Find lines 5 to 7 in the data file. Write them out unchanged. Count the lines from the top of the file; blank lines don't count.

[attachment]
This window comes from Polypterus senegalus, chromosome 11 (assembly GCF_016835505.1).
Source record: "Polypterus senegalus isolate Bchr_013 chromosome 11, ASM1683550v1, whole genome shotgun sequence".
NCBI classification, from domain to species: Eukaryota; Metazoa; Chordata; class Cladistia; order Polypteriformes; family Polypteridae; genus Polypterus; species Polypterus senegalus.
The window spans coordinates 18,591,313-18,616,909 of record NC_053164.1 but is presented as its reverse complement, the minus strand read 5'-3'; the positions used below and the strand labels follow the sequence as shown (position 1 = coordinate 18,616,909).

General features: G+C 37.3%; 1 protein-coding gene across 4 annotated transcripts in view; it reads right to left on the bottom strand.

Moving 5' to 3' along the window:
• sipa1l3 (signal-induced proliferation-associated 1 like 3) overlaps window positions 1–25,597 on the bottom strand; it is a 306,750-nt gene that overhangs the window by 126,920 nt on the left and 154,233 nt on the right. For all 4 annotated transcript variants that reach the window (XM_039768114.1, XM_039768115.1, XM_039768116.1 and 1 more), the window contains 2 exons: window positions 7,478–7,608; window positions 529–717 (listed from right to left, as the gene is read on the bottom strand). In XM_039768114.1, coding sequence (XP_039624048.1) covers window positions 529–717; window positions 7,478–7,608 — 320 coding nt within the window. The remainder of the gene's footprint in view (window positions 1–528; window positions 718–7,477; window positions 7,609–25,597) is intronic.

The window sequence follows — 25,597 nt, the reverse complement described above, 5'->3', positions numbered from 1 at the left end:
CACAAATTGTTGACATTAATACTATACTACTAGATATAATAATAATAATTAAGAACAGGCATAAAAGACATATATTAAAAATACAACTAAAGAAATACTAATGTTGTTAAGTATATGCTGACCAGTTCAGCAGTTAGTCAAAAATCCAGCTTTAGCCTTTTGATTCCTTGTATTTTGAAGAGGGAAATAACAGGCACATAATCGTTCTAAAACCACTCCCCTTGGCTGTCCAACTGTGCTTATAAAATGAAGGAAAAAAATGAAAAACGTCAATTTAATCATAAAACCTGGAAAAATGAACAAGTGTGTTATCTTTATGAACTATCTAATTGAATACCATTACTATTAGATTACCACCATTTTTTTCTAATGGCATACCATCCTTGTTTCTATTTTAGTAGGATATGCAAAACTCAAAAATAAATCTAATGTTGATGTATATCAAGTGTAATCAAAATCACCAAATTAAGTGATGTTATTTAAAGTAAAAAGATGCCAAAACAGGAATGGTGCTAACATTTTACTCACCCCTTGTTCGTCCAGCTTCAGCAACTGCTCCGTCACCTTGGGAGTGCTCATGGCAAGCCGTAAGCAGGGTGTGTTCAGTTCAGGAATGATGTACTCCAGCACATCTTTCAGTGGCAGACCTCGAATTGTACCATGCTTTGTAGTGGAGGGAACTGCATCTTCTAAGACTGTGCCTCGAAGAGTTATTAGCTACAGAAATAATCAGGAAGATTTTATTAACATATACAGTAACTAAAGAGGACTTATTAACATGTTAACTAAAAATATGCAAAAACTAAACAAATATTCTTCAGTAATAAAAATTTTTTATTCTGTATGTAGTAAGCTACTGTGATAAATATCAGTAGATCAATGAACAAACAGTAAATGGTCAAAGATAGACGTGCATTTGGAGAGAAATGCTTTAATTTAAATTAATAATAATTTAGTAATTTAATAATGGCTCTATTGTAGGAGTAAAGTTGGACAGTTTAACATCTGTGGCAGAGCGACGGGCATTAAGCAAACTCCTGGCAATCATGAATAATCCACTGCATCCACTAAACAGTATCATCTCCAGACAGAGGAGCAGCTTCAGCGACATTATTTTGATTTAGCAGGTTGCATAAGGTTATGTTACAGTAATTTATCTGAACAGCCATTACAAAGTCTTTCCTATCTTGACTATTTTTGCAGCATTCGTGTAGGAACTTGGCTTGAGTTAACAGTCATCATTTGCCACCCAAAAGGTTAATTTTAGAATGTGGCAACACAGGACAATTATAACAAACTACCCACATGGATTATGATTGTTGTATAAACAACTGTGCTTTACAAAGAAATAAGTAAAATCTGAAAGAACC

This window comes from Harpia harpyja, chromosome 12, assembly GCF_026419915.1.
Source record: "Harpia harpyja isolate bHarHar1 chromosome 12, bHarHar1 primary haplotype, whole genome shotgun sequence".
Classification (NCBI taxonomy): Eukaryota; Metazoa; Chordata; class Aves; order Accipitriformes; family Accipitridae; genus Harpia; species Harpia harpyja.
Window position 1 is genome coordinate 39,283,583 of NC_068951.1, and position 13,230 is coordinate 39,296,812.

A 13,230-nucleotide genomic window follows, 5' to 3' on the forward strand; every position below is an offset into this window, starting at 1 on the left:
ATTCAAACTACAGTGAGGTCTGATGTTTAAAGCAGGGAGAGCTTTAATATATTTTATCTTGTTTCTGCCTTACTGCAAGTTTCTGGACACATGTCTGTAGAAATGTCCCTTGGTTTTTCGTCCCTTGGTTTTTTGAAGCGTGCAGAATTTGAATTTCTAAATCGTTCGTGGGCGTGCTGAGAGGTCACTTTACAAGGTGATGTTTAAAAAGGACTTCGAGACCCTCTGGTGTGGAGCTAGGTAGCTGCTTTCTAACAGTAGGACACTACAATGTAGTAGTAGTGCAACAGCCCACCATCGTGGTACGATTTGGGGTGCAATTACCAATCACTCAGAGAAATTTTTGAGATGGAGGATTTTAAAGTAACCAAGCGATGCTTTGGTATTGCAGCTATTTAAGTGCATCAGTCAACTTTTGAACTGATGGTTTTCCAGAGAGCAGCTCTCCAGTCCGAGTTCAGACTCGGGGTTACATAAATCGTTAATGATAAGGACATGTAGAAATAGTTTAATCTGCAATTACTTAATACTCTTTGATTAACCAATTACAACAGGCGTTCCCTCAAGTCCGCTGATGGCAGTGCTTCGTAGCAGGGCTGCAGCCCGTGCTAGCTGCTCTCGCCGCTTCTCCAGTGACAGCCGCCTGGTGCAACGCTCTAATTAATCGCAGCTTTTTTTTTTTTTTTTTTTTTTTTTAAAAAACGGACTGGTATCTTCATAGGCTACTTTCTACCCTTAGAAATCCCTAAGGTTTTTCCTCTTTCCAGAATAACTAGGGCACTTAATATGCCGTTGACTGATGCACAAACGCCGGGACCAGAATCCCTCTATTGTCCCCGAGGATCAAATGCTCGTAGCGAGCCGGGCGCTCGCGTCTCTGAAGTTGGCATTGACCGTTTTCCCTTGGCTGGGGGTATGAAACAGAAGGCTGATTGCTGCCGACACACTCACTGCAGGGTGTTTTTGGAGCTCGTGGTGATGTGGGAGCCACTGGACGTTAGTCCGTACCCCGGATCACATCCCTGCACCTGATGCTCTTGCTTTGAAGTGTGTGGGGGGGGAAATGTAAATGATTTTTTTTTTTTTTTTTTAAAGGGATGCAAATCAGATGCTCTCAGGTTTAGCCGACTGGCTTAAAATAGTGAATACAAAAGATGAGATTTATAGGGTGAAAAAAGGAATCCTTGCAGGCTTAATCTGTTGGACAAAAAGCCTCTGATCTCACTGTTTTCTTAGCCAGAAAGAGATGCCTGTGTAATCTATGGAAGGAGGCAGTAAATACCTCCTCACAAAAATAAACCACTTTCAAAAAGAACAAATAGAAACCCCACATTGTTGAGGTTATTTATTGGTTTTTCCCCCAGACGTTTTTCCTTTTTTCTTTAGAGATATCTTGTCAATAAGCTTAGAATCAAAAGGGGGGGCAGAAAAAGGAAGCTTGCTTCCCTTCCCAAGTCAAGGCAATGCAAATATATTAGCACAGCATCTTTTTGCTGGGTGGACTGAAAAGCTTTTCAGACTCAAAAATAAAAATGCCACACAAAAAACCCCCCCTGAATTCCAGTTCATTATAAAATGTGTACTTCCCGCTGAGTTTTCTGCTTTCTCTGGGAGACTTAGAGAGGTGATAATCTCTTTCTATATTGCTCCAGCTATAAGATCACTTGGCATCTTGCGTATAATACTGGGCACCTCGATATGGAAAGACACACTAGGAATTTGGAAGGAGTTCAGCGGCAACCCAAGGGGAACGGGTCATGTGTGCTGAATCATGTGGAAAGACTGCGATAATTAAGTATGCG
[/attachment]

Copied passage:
General features: G+C 37.3%; 1 protein-coding gene across 4 annotated transcripts in view; it reads right to left on the bottom strand.

Moving 5' to 3' along the window:
• sipa1l3 (signal-induced proliferation-associated 1 like 3) overlaps window positions 1–25,597 on the bottom strand; it is a 306,750-nt gene that overhangs the window by 126,920 nt on the left and 154,233 nt on the right. For all 4 annotated transcript variants that reach the window (XM_039768114.1, XM_039768115.1, XM_039768116.1 and 1 more), the window contains 2 exons: window positions 7,478–7,608; window positions 529–717 (listed from right to left, as the gene is read on the bottom strand). In XM_039768114.1, coding sequence (XP_039624048.1) covers window positions 529–717; window positions 7,478–7,608 — 320 coding nt within the window. The remainder of the gene's footprint in view (window positions 1–528; window positions 718–7,477; window positions 7,609–25,597) is intronic.